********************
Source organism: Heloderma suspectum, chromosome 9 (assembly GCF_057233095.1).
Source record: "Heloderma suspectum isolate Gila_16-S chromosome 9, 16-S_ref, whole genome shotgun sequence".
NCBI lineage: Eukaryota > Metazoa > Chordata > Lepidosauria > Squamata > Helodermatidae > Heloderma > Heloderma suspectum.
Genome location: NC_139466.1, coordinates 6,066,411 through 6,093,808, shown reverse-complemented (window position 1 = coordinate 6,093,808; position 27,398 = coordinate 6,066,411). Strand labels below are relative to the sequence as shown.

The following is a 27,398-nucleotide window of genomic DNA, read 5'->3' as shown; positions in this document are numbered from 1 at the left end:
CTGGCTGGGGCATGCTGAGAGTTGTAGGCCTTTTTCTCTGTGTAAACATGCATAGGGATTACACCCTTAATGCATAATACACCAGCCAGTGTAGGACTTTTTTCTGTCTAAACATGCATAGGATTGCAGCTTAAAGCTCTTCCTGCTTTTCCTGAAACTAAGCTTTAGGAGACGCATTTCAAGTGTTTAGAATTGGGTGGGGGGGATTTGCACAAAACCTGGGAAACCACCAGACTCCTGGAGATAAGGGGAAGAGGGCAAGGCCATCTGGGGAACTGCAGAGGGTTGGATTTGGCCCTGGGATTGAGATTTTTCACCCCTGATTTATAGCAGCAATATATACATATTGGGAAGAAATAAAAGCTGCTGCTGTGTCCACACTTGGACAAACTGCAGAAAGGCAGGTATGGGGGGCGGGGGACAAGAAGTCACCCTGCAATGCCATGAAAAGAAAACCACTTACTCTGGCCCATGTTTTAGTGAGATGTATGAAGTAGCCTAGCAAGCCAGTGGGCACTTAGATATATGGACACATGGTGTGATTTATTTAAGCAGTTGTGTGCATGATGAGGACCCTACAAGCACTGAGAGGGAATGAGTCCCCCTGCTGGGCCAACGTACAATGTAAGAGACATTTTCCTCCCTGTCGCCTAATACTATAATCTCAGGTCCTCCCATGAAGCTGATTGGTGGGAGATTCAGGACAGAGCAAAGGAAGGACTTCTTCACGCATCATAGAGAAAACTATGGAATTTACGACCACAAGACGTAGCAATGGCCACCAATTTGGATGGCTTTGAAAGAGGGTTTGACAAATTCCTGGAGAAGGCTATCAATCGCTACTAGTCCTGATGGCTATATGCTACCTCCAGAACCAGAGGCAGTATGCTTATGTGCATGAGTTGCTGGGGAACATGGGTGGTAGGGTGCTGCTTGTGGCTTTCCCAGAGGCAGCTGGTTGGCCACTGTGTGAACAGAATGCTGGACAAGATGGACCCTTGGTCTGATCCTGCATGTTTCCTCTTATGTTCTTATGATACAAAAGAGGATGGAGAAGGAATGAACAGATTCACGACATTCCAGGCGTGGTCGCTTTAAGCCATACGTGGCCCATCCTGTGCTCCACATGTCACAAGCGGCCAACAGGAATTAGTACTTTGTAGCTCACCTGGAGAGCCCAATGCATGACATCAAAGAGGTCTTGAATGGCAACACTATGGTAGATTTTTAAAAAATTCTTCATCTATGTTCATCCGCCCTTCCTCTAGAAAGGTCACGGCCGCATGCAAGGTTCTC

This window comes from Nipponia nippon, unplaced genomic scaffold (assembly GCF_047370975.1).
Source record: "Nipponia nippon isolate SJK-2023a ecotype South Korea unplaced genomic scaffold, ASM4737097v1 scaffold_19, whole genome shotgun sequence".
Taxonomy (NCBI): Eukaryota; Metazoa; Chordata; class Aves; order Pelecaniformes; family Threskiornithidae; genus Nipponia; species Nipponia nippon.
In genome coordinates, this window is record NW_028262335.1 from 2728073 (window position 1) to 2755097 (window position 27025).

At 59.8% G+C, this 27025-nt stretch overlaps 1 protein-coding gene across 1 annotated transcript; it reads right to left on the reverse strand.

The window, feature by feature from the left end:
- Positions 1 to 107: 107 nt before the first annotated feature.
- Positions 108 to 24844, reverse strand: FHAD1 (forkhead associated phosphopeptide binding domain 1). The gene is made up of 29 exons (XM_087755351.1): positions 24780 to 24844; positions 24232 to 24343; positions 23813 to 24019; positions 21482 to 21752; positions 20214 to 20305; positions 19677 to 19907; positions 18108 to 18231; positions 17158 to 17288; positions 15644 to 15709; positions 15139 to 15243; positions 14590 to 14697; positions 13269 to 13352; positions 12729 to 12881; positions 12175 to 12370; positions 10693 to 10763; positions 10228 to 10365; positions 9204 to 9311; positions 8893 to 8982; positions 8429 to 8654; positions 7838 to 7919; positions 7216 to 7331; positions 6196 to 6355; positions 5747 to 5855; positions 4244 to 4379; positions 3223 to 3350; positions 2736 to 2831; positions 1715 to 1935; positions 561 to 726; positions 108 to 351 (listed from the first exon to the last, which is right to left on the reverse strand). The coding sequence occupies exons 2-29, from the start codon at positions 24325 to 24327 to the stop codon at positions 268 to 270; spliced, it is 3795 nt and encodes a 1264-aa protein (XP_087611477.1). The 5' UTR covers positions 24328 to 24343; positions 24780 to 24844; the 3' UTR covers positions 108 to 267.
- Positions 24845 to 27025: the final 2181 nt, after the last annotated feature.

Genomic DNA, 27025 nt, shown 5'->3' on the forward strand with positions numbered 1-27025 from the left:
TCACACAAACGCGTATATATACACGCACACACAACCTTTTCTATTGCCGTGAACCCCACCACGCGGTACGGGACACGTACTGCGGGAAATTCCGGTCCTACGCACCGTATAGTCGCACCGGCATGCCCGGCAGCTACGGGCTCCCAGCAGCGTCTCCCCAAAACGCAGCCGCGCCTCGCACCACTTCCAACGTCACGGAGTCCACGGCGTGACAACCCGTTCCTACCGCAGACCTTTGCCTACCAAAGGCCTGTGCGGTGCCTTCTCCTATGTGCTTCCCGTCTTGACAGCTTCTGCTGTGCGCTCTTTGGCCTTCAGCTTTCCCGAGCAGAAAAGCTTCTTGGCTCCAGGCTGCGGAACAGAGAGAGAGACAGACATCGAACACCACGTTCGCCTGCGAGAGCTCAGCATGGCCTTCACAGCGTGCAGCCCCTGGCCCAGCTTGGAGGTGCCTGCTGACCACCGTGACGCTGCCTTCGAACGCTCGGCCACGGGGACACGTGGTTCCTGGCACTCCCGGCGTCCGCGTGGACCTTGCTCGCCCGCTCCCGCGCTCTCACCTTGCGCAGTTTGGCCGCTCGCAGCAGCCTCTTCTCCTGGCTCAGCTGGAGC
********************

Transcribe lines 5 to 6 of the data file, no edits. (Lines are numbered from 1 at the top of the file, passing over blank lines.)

The following is a 27,398-nucleotide window of genomic DNA, read 5'->3' as shown; positions in this document are numbered from 1 at the left end:
CTGGCTGGGGCATGCTGAGAGTTGTAGGCCTTTTTCTCTGTGTAAACATGCATAGGGATTACACCCTTAATGCATAATACACCAGCCAGTGTAGGACTTTTTTCTGTCTAAACATGCATAGGATTGCAGCTTAAAGCTCTTCCTGCTTTTCCTGAAACTAAGCTTTAGGAGACGCATTTCAAGTGTTTAGAATTGGGTGGGGGGGATTTGCACAAAACCTGGGAAACCACCAGACTCCTGGAGATAAGGGGAAGAGGGCAAGGCCATCTGGGGAACTGCAGAGGGTTGGATTTGGCCCTGGGATTGAGATTTTTCACCCCTGATTTATAGCAGCAATATATACATATTGGGAAGAAATAAAAGCTGCTGCTGTGTCCACACTTGGACAAACTGCAGAAAGGCAGGTATGGGGGGCGGGGGACAAGAAGTCACCCTGCAATGCCATGAAAAGAAAACCACTTACTCTGGCCCATGTTTTAGTGAGATGTATGAAGTAGCCTAGCAAGCCAGTGGGCACTTAGATATATGGACACATGGTGTGATTTATTTAAGCAGTTGTGTGCATGATGAGGACCCTACAAGCACTGAGAGGGAATGAGTCCCCCTGCTGGGCCAACGTACAATGTAAGAGACATTTTCCTCCCTGTCGCCTAATACTATAATCTCAGGTCCTCCCATGAAGCTGATTGGTGGGAGATTCAGGACAGAGCAAAGGAAGGACTTCTTCACGCATCATAGAGAAAACTATGGAATTTACGACCACAAGACGTAGCAATGGCCACCAATTTGGATGGCTTTGAAAGAGGGTTTGACAAATTCCTGGAGAAGGCTATCAATCGCTACTAGTCCTGATGGCTATATGCTACCTCCAGAACCAGAGGCAGTATGCTTATGTGCATGAGTTGCTGGGGAACATGGGTGGTAGGGTGCTGCTTGTGGCTTTCCCAGAGGCAGCTGGTTGGCCACTGTGTGAACAGAATGCTGGACAAGATGGACCCTTGGTCTGATCCTGCATGTTTCCTCTTATGTTCTTATGATACAAAAGAGGATGGAGAAGGAATGAACAGATTCACGACATTCCAGGCGTGGTCGCTTTAAGCCATACGTGGCCCATCCTGTGCTCCACATGTCACAAGCGGCCAACAGGAATTAGTACTTTGTAGCTCACCTGGAGAGCCCAATGCATGACATCAAAGAGGTCTTGAATGGCAACACTATGGTAGATTTTTAAAAAATTCTTCATCTATGTTCATCCGCCCTTCCTCTAGAAAGGTCACGGCCGCATGCAAGGTTCTC